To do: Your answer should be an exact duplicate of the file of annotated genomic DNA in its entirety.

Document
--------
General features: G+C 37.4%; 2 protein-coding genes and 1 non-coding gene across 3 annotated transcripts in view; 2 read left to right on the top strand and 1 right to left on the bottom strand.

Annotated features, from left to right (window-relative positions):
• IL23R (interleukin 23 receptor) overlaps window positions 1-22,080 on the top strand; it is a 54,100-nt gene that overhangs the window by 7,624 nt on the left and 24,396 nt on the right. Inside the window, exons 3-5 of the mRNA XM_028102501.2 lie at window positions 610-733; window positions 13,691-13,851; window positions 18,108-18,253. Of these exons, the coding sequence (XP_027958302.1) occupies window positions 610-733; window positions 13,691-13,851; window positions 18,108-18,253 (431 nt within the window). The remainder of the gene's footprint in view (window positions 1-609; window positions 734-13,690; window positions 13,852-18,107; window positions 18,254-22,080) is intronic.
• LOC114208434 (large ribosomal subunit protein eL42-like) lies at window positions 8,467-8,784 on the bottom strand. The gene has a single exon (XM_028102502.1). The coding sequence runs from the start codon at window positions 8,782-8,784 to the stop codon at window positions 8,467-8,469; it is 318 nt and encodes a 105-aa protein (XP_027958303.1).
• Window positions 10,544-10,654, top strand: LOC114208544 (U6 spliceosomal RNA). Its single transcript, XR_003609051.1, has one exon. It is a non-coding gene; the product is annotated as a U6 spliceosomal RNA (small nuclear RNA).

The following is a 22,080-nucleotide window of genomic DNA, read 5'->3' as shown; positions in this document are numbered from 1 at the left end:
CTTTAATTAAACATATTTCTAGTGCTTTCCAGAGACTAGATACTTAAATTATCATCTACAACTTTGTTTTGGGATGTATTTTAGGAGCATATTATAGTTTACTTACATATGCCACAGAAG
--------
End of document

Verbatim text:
General features: G+C 37.4%; 2 protein-coding genes and 1 non-coding gene across 3 annotated transcripts in view; 2 read left to right on the top strand and 1 right to left on the bottom strand.

Annotated features, from left to right (window-relative positions):
• IL23R (interleukin 23 receptor) overlaps window positions 1-22,080 on the top strand; it is a 54,100-nt gene that overhangs the window by 7,624 nt on the left and 24,396 nt on the right. Inside the window, exons 3-5 of the mRNA XM_028102501.2 lie at window positions 610-733; window positions 13,691-13,851; window positions 18,108-18,253. Of these exons, the coding sequence (XP_027958302.1) occupies window positions 610-733; window positions 13,691-13,851; window positions 18,108-18,253 (431 nt within the window). The remainder of the gene's footprint in view (window positions 1-609; window positions 734-13,690; window positions 13,852-18,107; window positions 18,254-22,080) is intronic.
• LOC114208434 (large ribosomal subunit protein eL42-like) lies at window positions 8,467-8,784 on the bottom strand. The gene has a single exon (XM_028102502.1). The coding sequence runs from the start codon at window positions 8,782-8,784 to the stop codon at window positions 8,467-8,469; it is 318 nt and encodes a 105-aa protein (XP_027958303.1).
• Window positions 10,544-10,654, top strand: LOC114208544 (U6 spliceosomal RNA). Its single transcript, XR_003609051.1, has one exon. It is a non-coding gene; the product is annotated as a U6 spliceosomal RNA (small nuclear RNA).

The following is a 22,080-nucleotide window of genomic DNA, read 5'->3' as shown; positions in this document are numbered from 1 at the left end:
CTTTAATTAAACATATTTCTAGTGCTTTCCAGAGACTAGATACTTAAATTATCATCTACAACTTTGTTTTGGGATGTATTTTAGGAGCATATTATAGTTTACTTACATATGCCACAGAAG